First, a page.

The $21.735 billion budget target that House and Senate leaders agreed to on Tuesday could mean less money for state employee raises and other spending items.
The target represents a 3.1 percent increase in spending over the previous fiscal year – close to the 2.7 percent increase sought by the Senate and Gov. Pat McCrory. The House wanted a 5 percent increase, which its leaders said was needed to catch up on critical government needs after years of cuts in the recession.
While the House called for all state workers to get a 2 percent raise, House senior budget writer Nelson Dollar said that’s now unlikely with less money to spend.
“It’s $420 million less, so obviously what the House was looking at in terms of raises and in terms of investing in education will not happen,” said Dollar, a Cary Republican.
By settling on $21.735 billion, the House is agreeing to cut about $415 million from its original budget proposal. The Senate is agreeing to spend $265 million more than its original plan. And the figure is $85 million more than the $21.65 billion target that Senate leader Phil Berger suggested several weeks ago, noting that the spending increase would represent population growth and inflation.
“You have to find some common ground in the middle, and that’s what we did with this particular number,” Senate budget writer Harry Brown said.
Asked if the House received any concessions for lowering the spending target, Dollar pointed to the Senate’s willingness to remove a Medicaid overhaul and tax changes from the budget bill. Those are now separate pieces of legislation.
“My understanding is all the policy is supposed to be out of the budget,” he said. “If all the policy is out of the budget, that will hasten moving forward.”
Among the sticking points still to be worked out: state employee raises and teacher assistants.
Instead of the 2 percent pay hike in the House plan, the Senate wanted to instead offer targeted raises for hard-to-fill positions. And the House wants to keep elementary school teacher assistants funded at current levels, but the Senate plan would cut thousands of positions to instead hire more teachers and reduce class sizes.
Spending levels also differ between the two plans. The House, for example, wants to add $48.3 million to public school textbook funding, while the Senate budget includes a smaller increase of $29 million.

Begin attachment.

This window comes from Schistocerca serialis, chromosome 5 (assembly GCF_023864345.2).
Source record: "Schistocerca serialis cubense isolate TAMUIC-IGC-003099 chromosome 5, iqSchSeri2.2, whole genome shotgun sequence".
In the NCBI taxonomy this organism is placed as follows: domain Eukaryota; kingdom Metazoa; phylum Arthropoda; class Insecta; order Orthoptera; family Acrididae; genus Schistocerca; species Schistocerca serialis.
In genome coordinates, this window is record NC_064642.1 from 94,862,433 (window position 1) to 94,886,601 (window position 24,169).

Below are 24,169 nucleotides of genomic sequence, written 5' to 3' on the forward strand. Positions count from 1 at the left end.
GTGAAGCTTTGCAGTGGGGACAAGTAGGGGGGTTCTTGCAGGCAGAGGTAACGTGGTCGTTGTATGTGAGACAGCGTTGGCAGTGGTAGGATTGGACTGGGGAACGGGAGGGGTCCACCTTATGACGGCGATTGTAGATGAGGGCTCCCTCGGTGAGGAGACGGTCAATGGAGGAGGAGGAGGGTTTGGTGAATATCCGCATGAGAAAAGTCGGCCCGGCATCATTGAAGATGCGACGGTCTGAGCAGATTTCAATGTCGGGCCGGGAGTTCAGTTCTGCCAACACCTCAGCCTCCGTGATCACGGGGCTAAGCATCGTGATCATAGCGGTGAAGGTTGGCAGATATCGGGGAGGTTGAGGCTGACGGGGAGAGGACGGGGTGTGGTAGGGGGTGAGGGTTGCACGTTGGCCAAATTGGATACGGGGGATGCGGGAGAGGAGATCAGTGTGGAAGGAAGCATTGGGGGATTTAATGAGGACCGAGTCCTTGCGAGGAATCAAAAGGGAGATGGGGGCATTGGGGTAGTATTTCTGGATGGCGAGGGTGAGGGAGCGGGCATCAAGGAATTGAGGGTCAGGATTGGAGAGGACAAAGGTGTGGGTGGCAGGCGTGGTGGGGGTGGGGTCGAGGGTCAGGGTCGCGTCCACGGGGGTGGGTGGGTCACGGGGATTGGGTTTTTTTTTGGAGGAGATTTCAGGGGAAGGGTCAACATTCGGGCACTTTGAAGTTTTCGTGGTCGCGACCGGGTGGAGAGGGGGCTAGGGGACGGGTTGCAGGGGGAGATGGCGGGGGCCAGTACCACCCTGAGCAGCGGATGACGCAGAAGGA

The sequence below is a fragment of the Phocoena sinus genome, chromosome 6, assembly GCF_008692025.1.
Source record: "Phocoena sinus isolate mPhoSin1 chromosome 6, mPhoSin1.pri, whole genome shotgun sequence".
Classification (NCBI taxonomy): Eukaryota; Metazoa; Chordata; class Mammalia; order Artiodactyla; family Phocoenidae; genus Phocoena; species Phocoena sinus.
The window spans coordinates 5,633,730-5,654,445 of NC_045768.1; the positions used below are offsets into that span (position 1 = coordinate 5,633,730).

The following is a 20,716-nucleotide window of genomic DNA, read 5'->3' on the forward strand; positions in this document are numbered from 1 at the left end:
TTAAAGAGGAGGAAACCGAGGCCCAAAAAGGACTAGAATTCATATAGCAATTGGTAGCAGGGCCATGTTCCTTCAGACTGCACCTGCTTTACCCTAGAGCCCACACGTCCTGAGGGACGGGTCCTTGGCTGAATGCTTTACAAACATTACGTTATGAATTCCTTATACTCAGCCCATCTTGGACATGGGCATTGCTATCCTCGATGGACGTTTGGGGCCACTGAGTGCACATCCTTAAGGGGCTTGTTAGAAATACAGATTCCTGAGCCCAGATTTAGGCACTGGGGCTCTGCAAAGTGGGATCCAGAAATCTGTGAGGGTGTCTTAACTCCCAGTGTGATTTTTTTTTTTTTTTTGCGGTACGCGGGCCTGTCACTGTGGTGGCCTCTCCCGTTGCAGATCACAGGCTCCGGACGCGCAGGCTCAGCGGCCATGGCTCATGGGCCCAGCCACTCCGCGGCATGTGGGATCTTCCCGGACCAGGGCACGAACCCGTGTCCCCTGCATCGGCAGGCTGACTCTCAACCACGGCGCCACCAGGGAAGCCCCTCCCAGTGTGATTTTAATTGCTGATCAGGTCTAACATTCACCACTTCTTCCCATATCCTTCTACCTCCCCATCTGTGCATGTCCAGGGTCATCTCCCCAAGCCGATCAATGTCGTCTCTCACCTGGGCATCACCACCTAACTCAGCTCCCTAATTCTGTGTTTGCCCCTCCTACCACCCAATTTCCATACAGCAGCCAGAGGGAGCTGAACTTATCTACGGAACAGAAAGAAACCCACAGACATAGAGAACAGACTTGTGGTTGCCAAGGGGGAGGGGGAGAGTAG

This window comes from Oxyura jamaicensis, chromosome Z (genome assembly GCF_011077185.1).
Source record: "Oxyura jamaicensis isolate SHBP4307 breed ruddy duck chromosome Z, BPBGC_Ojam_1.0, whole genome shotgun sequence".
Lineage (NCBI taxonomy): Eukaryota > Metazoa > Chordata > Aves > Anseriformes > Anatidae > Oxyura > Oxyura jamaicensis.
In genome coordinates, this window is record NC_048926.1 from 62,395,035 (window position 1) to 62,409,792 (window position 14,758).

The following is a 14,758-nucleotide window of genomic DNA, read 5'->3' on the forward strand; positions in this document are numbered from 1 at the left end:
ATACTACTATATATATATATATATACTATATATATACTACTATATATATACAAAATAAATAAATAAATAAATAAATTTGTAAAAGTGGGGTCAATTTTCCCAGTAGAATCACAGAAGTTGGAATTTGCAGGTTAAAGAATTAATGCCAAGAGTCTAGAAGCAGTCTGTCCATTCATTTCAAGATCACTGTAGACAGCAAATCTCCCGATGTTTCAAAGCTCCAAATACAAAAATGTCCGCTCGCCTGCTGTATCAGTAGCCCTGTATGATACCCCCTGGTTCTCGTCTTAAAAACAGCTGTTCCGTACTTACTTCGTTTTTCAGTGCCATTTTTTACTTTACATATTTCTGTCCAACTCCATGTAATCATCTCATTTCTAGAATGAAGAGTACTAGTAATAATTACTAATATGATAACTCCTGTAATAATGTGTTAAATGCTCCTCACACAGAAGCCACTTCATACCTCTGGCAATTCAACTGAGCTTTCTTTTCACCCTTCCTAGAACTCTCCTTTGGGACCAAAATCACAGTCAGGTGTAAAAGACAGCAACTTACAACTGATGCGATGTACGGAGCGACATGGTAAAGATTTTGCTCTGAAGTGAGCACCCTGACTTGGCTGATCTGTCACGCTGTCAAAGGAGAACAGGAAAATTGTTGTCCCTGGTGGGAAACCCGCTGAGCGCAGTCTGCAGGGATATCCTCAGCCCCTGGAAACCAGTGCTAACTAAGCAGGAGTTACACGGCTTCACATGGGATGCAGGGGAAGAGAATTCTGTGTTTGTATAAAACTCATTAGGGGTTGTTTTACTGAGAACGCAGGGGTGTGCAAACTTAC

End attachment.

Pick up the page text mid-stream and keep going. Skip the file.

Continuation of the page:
Brown said those issues will likely be discussed later this week. Appropriations subcommittee leaders overseeing areas such as education and health could get spending targets and begin meeting as soon as Wednesday, he said.
“I think the biggest difference now would still be in education,” Brown said. “We’re all willing to work through the weekend and try to get there.”
The legislature has a self-imposed deadline of Aug. 31, when the current temporary budget agreement will expire. It’s the second such “continuing resolution” since the last fiscal year ended on June 30, and a third extension is possible if no deal is reached.
Tuesday’s agreement on the $21.735 billion was first announced by McCrory’s office, which said the deal took place at a “breakfast meeting at the Executive Mansion.” Another breakfast meeting took place last week, Brown said.
“This agreement is the result of ongoing dialogue during the last several weeks,” McCrory said in a news release. “We remain committed to working with the House and Senate to find common-sense solutions that create jobs, strengthen education and fund critical infrastructure in North Carolina.”
The meetings represent a more active role for the governor, who Senate Rules Chairman Tom Apodaca recently said didn’t have a role in the budget process or “much of anything.” And while McCrory has found stronger allies for his agenda in the House, he pushed for a significantly lower spending number than the House preferred.
McCrory’s budget director, Lee Roberts, said in a recent interview with WRAL-TV that the governor would only support a spending increase of 2.7 percent or less – the figure representing population growth and inflation.
Brown praised the governor for arranging the breakfast talks between the two chambers’ leaders. “I would say those talks were productive,” he said. “It at least got all of the parties to the table at one time to hash out some differences.”
Agreeing on a spending target will help break the budget logjam that’s resulted in the longest delay in more than a decade. “At least we’ve got a starting point,” Brown said. “Until you can agree on a number, it’s hard to give targets and you can’t move forward.”
By the numbers
Senate budget: $21.47 billion, a 2 percent increase from the previous fiscal year
House budget: $22.155 billion, a 5 percent increase
Last year’s budget adjusted for population growth and inflation: $21.65 billion, a 2.7 percent increase
The compromise: $21.735 billion, a 3.1 percent increase